One day, during my morning walk, I came across a very cute little girl of about seven or eight standing in front of a half constructed building. She had another little boy with her, who was ‘perhaps her brother’ I guessed. He was about five or six. My heart went out to them when I saw them picking up twigs from the footpaths nearby.
I went close to the girl and asked her whether she was going to school. She said ‘No, I need to look after my younger siblings” I asked her if she had ever attended school as a child. She replied in the negative. I waited to meet her mother. She came out of the watchman shed.
I asked her why this girl and her siblings were not being sent to school and if she wished I could take them and put them in a nearby school. She was very hesitant to speak to me. She said she had to ask her other elders at home who were also within that construction area.
ಅಮ್ಮಾ ನಮಗೂ ಸ್ವಲ್ಪ ದ್ರಾಕ್ಷಿ ಕೊಡಸ್ತೀರಾ?
ಅಮ್ಮಾ ನೀವು ನಮಗೆ ಆಪ್ಪಿಲ್ ಕೊಡಿಸ್ತೀರಾ?
ನೀವು ಮಾಡೋದು ಸರಿ ಅಲ್ಲ, ಭಿಕ್ಷೆ ಬೇಡೊಕ್ ಶುರು ಮಾಡ್ಬಿತ್ರಾ?
ಹಾಗಾದ್ರೆ ನಾವು ಶಾಲೇಗ್ ಸೇರೊಲ್ಲ. ನೀವು ಆಪ್ಪಿಲ್ ಕೊದಿಸಿದ್ರೆ ಶಾಲೇಗ್ ಸೇರ್ತೀವಿ, ಇಲ್ಲ್ದೆ ಇದ್ರೆ ಇಲ್ಲ.
ನೋಡಿ ಸ್ವಾಮಿ ಅವರುಗಳು ಇರುವುದು ಹೀಗೇ
I did not leave it at that. Next morning I barged into their shed and asked the family about what they intend doing about the children. I found that she had 4 children, all in the ages of eight, seven, four and two.
This was the reply that I got from them:
They hail from Raichur and as soon as the building was completed they would return to Raichur. I asked them why they could not leave them in Raichur with some family members for being sent to school. They said nobody would keep them there.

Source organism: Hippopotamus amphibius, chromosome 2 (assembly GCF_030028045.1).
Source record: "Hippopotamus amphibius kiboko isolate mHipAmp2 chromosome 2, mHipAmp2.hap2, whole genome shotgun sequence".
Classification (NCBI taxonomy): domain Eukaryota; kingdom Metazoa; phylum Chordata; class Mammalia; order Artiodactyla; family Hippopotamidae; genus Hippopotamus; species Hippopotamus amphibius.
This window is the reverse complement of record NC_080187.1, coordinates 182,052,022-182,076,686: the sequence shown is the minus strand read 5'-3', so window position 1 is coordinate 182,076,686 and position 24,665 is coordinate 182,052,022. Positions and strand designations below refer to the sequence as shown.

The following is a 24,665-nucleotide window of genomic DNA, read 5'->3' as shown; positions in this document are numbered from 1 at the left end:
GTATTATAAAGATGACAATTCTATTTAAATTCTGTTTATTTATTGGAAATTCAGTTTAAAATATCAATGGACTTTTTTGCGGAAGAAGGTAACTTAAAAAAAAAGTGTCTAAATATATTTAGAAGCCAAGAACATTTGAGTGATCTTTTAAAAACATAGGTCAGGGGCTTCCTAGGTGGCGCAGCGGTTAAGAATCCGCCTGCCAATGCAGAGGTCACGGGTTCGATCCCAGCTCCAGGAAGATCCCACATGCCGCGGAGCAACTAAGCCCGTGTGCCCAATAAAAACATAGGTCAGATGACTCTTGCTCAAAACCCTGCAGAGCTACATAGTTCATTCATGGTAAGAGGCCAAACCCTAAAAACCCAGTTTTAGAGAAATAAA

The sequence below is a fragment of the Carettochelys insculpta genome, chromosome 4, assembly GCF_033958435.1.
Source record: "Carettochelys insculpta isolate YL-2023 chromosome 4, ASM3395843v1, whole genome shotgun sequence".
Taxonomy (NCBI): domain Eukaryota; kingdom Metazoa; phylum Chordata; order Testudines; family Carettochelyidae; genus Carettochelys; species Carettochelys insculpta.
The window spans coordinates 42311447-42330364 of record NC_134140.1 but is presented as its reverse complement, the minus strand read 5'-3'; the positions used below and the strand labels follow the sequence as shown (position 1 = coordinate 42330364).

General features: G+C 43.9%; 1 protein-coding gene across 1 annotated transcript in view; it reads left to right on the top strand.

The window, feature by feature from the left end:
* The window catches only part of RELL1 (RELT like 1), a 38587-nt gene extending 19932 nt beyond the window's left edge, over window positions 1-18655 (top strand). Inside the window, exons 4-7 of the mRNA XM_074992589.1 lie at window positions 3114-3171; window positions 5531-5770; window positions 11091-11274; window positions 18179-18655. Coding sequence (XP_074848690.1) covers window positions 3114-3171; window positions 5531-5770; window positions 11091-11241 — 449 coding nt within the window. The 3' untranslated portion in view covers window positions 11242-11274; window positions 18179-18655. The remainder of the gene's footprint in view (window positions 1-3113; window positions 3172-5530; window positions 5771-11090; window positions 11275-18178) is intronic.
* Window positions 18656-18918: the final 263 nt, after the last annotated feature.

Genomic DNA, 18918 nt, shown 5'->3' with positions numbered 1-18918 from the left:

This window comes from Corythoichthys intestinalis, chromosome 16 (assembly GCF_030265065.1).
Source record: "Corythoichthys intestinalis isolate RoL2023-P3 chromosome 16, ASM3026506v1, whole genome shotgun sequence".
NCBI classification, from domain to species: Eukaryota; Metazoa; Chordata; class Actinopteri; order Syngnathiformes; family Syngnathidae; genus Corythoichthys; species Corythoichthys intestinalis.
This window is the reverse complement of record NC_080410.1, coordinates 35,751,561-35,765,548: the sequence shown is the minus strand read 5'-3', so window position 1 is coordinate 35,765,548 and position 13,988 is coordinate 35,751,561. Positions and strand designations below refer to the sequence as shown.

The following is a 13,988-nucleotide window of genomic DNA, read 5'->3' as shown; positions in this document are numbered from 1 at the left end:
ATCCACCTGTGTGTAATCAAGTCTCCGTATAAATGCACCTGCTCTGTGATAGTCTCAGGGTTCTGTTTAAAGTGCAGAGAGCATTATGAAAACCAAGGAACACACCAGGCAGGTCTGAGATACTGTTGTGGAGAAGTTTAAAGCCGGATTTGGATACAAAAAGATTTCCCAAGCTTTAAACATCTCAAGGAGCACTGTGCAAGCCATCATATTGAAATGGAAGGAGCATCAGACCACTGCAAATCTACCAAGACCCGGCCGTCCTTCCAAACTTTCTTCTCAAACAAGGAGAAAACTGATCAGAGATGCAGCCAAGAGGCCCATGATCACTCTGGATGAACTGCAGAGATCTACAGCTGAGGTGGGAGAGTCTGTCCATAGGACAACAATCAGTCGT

Now, the girl and another boy who was with her seemed very interested in joining school. Once again when I walked on the road they ran after me to ask me, what happened to my idea of putting them in school? They said they were prepared to stay in Bangalore even if their parents returned to Raichur provided they were given accommodation and food by the school.
In the evening my husband and I went to buy vegetables at HOPCOMS and I saw the same group of children running after me. We bought some grapes and when I was about to put them in my bag the ‘girl’, who had become my pet, looked at me asked me. ‘Amma, nanagoo swalpa draakshi kodtheera? (Amma will you give me some grapes, too?)’. There were four of them behind her. I just could not say ‘No’. I bought 200 gms of grapes and distributed them to the group of children.
On our way back home, my husband was telling me that if I kept doing this, they would come behind me everyday and that was not a good habit for them. Maybe he was right. But I just did what I felt like at that moment and I felt it was okay.
The next day I went to the bank and on my way back I saw the same bunch of kids running towards me. I just waved and smiled at them. The girl came near me and asked ‘Amma namag apple kodistheera?(Will you get us some apple?)’.
‘Oh God! What have I got myself into?’ – I thought.
Yes, my husband was right. I had now made ‘beggars’ out of them. Mind you, they did not ask for ‘bananas or grapes’. They now wanted apples.
Something broke within me. My feelings towards these children changed a bit.
‘Neev madodu sari alla. bikshe bedok shuru madbitra? (What you are doing is not right. Have you become beggars?)’ – I said in a rather gruff voice and trotted off ignoring them altogether.
‘Haagadre naavu shaaleg serolla. Neev apple kodisidre shaaleg serteevi, illde idre illa (In that case, we will not joint school. If you get us some apples, we will go to school, otherwise, no!)’, said the girl with a frown on her face. The girl whom I had thought of as ‘cute and sweet’ did not look very cute and sweet to me anymore!
I became silent. I felt sad for them and myself. I walked away. This is the way they are. Street smart. ‘May be I am a fool!’ – I thought as I walked home.
This made me escape from these urchins. They would follow me where ever they saw me and ask ‘Icecream kodisteera, ma? (ಐಸ್ಕ್ರೀಮ್ ಕೊದಿಸ್ತೀರಮಾ?)